OdbcParameter.ParameterName Property


Gets or sets the name of the OdbcParameter.

 property System::String ^ ParameterName { System::String ^ get(); void set(System::String ^ value); };
public string ParameterName { get; set; }
member this.ParameterName : string with get, set
Public Property ParameterName As String

Property Value

The name of the OdbcParameter. The default is an empty string ("").



The following example assumes that the data source has a table name MyTable and a stored procedure named MyProc that is defined as:

CREATE TABLE MyTable (col1 int, col2 smallmoney, col3 decimal)  
CREATE PROC MyProc (@p1 int, @p2 smallmoney, @p3 decimal) AS INSERT INTO MyTable VALUES (@p1, @p2, @p3)  

The following example creates parameters and calls the MyProc stored procedure:

Public Sub CreateMyProc(connection As OdbcConnection)  
   Dim command As OdbcCommand = connection.CreateCommand()  
   command.CommandText = "{ call MyProc(?,?,?) }"  
   command.Parameters.Add("", OdbcType.Int).Value = 1  
   command.Parameters.Add("", OdbcType.Decimal).Value = 2  
   command.Parameters.Add("", OdbcType.Decimal).Value = 3  
End Sub  
public void CreateMyProc(OdbcConnection connection)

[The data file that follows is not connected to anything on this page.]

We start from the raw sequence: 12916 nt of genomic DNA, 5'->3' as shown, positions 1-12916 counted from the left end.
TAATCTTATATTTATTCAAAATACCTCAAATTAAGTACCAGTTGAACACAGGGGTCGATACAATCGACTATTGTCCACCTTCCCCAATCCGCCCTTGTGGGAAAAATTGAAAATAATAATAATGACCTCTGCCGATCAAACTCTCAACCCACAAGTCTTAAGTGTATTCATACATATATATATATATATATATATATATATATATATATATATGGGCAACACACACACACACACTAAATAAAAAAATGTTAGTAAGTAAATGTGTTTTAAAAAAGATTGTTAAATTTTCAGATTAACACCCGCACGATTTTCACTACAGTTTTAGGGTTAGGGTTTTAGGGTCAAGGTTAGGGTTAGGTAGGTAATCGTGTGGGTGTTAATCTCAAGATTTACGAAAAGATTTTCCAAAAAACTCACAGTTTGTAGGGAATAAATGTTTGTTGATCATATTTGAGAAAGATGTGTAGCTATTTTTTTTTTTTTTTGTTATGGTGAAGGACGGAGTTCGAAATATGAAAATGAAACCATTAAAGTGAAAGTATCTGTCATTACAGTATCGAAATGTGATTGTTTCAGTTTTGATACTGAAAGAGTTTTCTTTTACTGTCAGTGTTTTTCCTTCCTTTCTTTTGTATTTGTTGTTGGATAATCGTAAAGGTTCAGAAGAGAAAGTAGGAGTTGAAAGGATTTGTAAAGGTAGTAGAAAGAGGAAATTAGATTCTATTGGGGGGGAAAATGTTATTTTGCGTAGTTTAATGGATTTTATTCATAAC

OdbcCommand command = myConnection.CreateCommand();  
   command.CommandText = "{ call MyProc(?,?,?) }";  
   command.Parameters.Add("", OdbcType.Int).Value = 1;  
   command.Parameters.Add("", OdbcType.Decimal).Value = 2;  
   command.Parameters.Add("", OdbcType.Decimal).Value = 3;  


Instead of named parameters, the ODBC .NET Provider uses positional parameters that are marked with a question mark (?) in the syntax of the command text. Parameter objects in the OdbcParameterCollection and the actual parameters accepted by the stored procedure or parameterized SQL statement correspond to each other based on the order in which the OdbcParameter objects are inserted into the collection instead of by parameter name. Parameter names can be supplied, but will be ignored during parameter object binding.

Applies to

See also